Staying hydrated during Ramadan can be tricky, especially with the long days and soaring temperatures that accompany the holy month when it falls during the summer.
This guidance from Weill Cornell Medical College in Qatar will help you to take enough fluids on board to make it through each day’s fast without suffering the debilitating effects of dehydration, as well as letting you know the warning signs that you are dangerously short of water.
Staying hydrated is crucial because our bodies are approximately 70 per cent water, while our brains are about 85 per cent water. Water is needed to control the body’s temperature, for transporting nutrients around the body, proper kidney function and for proper digestion, among other vital functions.
Because we lose water constantly through sweating, breathing and going to the toilet, it is imperative to keep levels topped up. Clearly, this presents a challenge during Ramadan, but you can guard against dehydration in two ways: firstly, by taking fluids on board before dawn and after sunset, and secondly, by limiting the amount of water that you lose during the day.
Outside of fasting times, drink plenty of pure, unadulterated water in frequent sips. Water hydrates the body better than fizzy soft drinks and fruit juices. Don’t drink very large amounts of water in one go, as your body won’t be able to absorb it all. Remember that foods with high water content like watermelon, grapes, apples, cucumbers, and celery will also help to keep you hydrated. Dairy products such as milk and yoghurt also contain lots of water. Avoid drinking coffee, tea and soft drinks that contain caffeine as these will make you go to the toilet more often and cause dehydration.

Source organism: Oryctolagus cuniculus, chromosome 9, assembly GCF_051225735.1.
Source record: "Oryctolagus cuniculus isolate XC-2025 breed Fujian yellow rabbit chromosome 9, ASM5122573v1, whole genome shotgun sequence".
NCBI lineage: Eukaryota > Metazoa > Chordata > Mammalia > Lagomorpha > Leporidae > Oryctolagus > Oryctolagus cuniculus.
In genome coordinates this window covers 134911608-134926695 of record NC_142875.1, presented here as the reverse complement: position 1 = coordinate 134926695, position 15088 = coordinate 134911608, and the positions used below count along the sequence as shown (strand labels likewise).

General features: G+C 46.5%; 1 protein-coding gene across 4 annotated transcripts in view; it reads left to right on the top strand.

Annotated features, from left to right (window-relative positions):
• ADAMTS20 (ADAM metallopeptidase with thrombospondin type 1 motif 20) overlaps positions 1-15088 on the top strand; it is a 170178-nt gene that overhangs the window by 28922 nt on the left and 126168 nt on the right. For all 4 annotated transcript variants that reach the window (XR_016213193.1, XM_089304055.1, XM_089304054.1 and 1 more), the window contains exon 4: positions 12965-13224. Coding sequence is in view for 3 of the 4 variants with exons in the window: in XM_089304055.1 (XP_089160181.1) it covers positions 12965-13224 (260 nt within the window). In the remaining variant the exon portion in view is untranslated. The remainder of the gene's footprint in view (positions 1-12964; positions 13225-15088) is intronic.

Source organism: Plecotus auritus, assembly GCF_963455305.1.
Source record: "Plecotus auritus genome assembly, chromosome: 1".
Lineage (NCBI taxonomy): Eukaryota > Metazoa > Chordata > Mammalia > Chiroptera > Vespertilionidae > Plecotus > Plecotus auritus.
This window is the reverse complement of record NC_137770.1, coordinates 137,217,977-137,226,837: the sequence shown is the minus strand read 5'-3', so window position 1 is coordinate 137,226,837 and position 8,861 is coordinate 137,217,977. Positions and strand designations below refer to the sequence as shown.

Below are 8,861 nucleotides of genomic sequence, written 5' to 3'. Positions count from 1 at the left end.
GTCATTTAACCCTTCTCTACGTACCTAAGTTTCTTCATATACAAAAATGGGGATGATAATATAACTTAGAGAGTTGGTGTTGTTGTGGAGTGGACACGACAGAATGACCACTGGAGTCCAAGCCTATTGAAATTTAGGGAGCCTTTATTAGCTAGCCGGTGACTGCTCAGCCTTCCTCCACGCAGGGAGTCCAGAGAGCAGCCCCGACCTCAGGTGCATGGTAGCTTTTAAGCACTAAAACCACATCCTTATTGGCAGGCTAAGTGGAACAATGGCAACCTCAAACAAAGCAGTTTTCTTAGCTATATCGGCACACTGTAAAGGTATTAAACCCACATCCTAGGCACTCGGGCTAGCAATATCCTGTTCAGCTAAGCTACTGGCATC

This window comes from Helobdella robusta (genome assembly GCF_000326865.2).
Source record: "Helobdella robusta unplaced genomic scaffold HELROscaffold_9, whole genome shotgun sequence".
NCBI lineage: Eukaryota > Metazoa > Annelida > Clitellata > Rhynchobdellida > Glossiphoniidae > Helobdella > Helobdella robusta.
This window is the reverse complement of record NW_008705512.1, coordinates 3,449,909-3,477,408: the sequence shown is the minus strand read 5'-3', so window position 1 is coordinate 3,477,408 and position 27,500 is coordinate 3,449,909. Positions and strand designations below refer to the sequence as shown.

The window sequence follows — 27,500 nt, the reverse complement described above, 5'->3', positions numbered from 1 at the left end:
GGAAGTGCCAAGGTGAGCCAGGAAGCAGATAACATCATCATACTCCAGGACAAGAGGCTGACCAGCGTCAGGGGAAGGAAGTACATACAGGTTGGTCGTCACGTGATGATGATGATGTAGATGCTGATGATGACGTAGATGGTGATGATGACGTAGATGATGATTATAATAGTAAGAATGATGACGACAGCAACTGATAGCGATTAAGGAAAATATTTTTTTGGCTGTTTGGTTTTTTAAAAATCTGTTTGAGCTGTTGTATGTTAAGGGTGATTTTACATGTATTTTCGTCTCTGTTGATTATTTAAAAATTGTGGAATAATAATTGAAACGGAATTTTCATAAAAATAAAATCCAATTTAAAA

As the mercury climbs to over 45°C during Qatar’s summer, keeping out of the sun is very important. Even short periods outdoors will lead to rapid water loss
through sweating and faster breathing. Equally, avoid taking strenuous exercise and instead opt for lighter forms of exercise like walking or cycling at cooler times of the day.
Just because you’re not thirsty doesn’t mean you’re not dehydrated. Look out for warning signs such as yellow urine, reduced frequency or volume of urine and feeling faint or dizzy. Brown urine is a sign you are severely dehydrated and you should seek medical help.
Avoiding dehydration during Ramadan is about taking precautions by taking sensible amounts of fluids on board outside of fasting times and refraining from strenuous exercise whenever possible. Follow this advice and you will protect your health, leaving you free to concentrate on spiritual reflection during the holy month.